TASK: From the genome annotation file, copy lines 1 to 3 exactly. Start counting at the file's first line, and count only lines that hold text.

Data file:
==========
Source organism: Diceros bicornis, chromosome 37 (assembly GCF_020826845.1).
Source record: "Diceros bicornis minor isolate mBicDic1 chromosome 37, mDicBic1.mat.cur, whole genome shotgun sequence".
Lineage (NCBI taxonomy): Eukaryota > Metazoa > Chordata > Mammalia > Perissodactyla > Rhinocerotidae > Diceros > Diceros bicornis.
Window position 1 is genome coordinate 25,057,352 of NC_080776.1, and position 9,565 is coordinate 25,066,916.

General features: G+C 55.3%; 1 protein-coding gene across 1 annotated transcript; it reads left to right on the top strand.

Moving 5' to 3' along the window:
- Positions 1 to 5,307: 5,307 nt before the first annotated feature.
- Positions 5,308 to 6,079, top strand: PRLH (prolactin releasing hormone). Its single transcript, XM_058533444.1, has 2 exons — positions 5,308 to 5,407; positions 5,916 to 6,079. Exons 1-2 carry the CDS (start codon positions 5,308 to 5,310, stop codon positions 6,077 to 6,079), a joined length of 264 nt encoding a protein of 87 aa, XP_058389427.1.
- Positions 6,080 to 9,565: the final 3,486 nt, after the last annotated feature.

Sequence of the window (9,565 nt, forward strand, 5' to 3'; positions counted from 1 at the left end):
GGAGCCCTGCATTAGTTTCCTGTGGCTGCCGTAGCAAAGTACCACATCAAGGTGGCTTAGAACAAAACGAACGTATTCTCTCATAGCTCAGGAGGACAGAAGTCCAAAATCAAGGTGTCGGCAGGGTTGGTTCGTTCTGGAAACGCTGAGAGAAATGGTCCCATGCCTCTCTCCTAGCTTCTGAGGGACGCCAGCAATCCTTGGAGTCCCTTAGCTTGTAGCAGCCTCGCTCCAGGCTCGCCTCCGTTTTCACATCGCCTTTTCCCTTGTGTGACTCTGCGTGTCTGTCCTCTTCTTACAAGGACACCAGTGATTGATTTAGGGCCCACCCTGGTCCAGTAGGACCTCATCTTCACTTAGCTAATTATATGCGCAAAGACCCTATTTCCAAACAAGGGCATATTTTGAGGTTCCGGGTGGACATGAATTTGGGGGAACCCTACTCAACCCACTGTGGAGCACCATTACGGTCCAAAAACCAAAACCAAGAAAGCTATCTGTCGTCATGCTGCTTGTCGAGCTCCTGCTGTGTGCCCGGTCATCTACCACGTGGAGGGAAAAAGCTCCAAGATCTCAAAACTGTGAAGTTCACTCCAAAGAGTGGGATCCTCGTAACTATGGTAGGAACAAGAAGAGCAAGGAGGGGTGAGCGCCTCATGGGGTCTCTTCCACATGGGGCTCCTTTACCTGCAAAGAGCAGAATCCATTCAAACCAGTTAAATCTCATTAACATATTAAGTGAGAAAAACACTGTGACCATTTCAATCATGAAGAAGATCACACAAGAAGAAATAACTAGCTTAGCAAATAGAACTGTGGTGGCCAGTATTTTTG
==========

Source organism: Diceros bicornis, chromosome 37 (assembly GCF_020826845.1).
Source record: "Diceros bicornis minor isolate mBicDic1 chromosome 37, mDicBic1.mat.cur, whole genome shotgun sequence".
Lineage (NCBI taxonomy): Eukaryota > Metazoa > Chordata > Mammalia > Perissodactyla > Rhinocerotidae > Diceros > Diceros bicornis.